In a network-based and Internet-based environment, code can take a variety of forms including scripts within documents, scripts within e-mail messages, or applications or other code objects running within Web pages. This code can move across the Internet and is sometimes referred to as "mobile code." Configuration settings provide ways for you to control the way Internet Explorer 6 responds when a user tries to run mobile code. Two examples of the ways you can customize the Internet Explorer configuration deployed in your organization are as follows:

Two examples of the ways you can customize the Internet Explorer configuration deployed in your organization are as follows:

  • You can control the code (in ActiveX controls or in scripts, for instance) that users can run. You can do this by customizing Authenticode® settings, which can, for example, prevent users from running any unsigned code or enable them to only run code signed by specific authors.

  • If you want to permit the use of ActiveX controls, but you do not want users to download code directly from the Internet, you can specify that when Internet Explorer 6 looks for a requested executable, it goes to your own internal Web site instead of the Internet. For more information, see the white paper titled "Managing Mobile Code with Microsoft Technologies" at the end of this list, and search for “CodeBase”.

You can use the following sources to learn more about mitigating the risks inherent in Web-based applications and scripts:

  • To understand more about how a particular Microsoft programming or scripting language works, see the MSDN Web site at:

    http://msdn.microsoft.com/

  • To learn about approaches to mitigating the risks presented by mobile code, see "Managing Mobile Code with Microsoft Technologies," a white paper on the TechNet Web site at:

    http://go.microsoft.com/fwlink/?linkid=29170

Learning About Group Policy Objects That Control Configuration Settings for Internet Explorer 6

You can control configuration settings for Internet Explorer 6 by using Group Policy objects (GPOs) on servers running Windows Server 2003. (You can also control the configuration of Internet Explorer by using the Internet Explorer Administration Kit. For more information, see "Learning about the Internet Explorer Administration Kit," later in this section.) For sources of information about Group Policy, see the appropriate appendices in this white paper.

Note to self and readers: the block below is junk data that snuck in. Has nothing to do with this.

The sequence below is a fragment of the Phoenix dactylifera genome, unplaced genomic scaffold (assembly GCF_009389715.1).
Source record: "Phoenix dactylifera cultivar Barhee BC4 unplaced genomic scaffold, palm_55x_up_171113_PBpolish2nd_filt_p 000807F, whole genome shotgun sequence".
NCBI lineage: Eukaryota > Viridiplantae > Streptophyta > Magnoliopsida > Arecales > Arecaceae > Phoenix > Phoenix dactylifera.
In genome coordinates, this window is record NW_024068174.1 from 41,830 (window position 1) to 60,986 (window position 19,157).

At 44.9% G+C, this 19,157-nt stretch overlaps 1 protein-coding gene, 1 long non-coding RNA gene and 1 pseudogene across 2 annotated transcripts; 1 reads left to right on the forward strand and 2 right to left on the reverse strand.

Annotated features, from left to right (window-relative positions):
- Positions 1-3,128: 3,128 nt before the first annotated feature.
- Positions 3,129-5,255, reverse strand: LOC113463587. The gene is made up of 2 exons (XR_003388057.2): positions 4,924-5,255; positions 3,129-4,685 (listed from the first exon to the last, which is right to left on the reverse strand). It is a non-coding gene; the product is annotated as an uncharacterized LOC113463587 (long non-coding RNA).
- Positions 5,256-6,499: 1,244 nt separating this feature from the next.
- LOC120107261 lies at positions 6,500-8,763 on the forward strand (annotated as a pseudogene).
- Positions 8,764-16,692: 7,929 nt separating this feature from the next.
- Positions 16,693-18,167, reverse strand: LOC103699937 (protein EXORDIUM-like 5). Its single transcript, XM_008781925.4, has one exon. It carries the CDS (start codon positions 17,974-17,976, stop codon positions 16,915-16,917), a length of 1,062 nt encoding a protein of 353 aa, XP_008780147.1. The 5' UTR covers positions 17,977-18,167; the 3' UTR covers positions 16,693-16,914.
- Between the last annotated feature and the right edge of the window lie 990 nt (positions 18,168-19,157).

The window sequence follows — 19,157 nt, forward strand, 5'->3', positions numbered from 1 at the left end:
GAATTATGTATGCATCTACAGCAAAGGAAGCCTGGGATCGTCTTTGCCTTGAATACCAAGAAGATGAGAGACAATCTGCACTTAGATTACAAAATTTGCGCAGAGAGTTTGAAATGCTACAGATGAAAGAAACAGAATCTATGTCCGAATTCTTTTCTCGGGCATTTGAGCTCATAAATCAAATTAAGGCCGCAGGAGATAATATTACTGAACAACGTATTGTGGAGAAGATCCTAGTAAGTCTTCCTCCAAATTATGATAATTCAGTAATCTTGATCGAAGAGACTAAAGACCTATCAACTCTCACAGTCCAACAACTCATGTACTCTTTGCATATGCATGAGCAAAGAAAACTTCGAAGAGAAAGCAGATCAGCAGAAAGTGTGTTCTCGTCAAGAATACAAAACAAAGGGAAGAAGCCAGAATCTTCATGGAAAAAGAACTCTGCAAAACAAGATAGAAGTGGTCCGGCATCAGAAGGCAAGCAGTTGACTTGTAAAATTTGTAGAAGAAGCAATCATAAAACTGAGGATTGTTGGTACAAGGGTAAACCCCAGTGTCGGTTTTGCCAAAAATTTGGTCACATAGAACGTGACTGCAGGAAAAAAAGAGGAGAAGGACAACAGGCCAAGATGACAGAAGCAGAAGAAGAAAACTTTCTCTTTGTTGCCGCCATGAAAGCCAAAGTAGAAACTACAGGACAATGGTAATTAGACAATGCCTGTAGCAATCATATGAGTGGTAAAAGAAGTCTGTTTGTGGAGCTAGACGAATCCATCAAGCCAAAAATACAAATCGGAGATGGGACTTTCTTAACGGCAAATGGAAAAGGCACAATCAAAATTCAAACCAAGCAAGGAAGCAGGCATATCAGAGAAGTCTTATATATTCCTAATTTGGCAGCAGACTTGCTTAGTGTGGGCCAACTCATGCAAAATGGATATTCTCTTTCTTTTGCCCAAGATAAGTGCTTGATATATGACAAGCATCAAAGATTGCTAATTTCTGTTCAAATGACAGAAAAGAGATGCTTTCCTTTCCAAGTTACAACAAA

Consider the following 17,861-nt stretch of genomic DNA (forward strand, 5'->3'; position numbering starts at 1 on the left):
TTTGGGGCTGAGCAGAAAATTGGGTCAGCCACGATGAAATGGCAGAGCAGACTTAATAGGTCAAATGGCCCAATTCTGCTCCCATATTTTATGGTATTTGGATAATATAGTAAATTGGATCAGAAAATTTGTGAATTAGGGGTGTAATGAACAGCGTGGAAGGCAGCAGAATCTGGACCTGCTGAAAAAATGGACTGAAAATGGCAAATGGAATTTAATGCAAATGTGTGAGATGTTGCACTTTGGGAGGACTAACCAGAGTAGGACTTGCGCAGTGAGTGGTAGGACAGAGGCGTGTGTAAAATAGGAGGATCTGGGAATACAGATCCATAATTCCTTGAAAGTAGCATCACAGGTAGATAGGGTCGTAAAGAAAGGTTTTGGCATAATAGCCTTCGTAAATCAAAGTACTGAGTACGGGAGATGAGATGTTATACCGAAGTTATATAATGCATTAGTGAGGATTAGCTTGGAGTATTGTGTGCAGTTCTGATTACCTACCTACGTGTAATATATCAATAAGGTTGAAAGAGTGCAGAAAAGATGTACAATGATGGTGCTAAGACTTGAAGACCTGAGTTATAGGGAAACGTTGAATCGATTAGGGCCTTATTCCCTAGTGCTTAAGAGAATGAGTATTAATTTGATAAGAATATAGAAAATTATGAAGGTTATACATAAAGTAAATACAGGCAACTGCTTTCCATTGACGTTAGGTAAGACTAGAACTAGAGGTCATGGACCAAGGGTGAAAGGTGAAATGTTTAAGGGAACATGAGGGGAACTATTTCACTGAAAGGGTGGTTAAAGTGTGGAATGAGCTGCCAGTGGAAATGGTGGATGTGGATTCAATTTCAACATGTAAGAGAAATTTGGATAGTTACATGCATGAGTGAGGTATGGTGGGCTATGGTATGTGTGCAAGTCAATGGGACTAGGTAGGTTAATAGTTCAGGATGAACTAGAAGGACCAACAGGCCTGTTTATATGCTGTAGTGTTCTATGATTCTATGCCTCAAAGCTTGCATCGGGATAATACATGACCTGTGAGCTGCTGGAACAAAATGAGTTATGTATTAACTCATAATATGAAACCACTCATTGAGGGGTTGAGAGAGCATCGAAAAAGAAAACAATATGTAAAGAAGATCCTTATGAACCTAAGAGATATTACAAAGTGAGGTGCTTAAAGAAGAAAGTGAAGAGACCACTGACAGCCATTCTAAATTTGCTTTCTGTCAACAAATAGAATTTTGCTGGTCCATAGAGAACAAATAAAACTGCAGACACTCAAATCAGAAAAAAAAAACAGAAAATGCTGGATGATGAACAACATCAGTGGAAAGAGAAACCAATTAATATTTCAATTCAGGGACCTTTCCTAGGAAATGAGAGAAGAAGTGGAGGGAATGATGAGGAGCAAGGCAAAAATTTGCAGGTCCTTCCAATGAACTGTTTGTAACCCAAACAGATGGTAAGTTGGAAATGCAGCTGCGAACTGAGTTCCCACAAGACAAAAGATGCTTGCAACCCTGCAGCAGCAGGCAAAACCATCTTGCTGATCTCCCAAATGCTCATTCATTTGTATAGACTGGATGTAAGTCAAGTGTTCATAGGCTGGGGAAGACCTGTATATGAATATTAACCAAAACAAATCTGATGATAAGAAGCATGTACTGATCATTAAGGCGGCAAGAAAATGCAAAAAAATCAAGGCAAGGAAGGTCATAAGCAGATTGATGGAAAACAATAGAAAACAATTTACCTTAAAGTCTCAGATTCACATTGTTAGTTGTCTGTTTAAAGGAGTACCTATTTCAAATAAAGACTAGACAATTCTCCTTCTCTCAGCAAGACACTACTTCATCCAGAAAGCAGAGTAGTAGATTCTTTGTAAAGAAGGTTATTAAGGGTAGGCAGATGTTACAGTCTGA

To learn about specific Group Policy settings that can be applied to computers running Windows XP Professional with SP2, see the following two sources of information:

Learning About the Internet Explorer Administration Kit

With the deployment technologies available in the Internet Explorer Administration Kit (IEAK), you can efficiently deploy Internet Explorer and control the configuration of Internet Explorer across your organization. (You can also control the configuration of Internet Explorer by using Group Policy. For more information, see "Learning about Group Policy objects that control configuration settings for Internet Explorer 6," earlier in this section.)

A few of the features and resources in the IEAK include:

  • Internet Explorer Customization Wizard. Step-by-step screens guide you through the process of creating customized browser packages that can be installed on client desktops.

  • IEAK Profile Manager. After you deploy Internet Explorer, you can use the IEAK Profile Manager to change browser settings and restrictions automatically.

  • IEAK Toolkit. The IEAK Toolkit contains a variety of helpful tools, programs, and sample files.

  • IEAK Help. IEAK Help includes many conceptual and procedural topics that you can view by using the Index, Contents, and Search tabs. You can also print topics from IEAK Help.

For more information about the IEAK, see the Windows Web site at:

http://go.microsoft.com/fwlink/?linkid=29479

Procedures for Controlling Internet Explorer in Windows XP with SP2

The following subsections provide procedures for carrying out two types of tasks:

  • Removing visible entry points to Internet Explorer in Windows XP with SP2

  • Setting the security level for specific Web sites

Procedures for Removing Visible Entry Points to Internet Explorer in Windows XP with SP2

This subsection provides information about removing all visible entry points to Internet Explorer in Windows XP with SP2, for situations where you do not want users to have access to Internet Explorer, or where you want users to use another Web browser exclusively. The procedures explain how to do the following:

  • Remove visible entry points with Set Program Access and Defaults, through which the administrator of a computer running Windows XP with SP2 can specify which Web browser is shown on the Start menu, desktop, and other locations.

  • Remove visible entry points through Add or Remove Programs in Control Panel.

  • Remove visible entry points during unattended installation.

To Specify Which Web Browser Is Shown on the Start Menu, Desktop, and Other Locations on a Computer Running Windows XP with SP2

To perform the following procedure, you must be a member of the Administrators group on the local computer, or you must have been delegated the appropriate authority. If the computer is joined to a domain, members of the Domain Admins group might be able to perform this procedure.

  1. Click Start and then click Set Program Access and Defaults.

  2. Click the Custom button.

    Note   Alternatively, you can click the Non-Microsoft button, which will not only remove visible entry points to Internet Explorer, but also to Outlook Express, Windows Media® Player, and Windows Messenger. If you do this, skip the remaining steps of this procedure.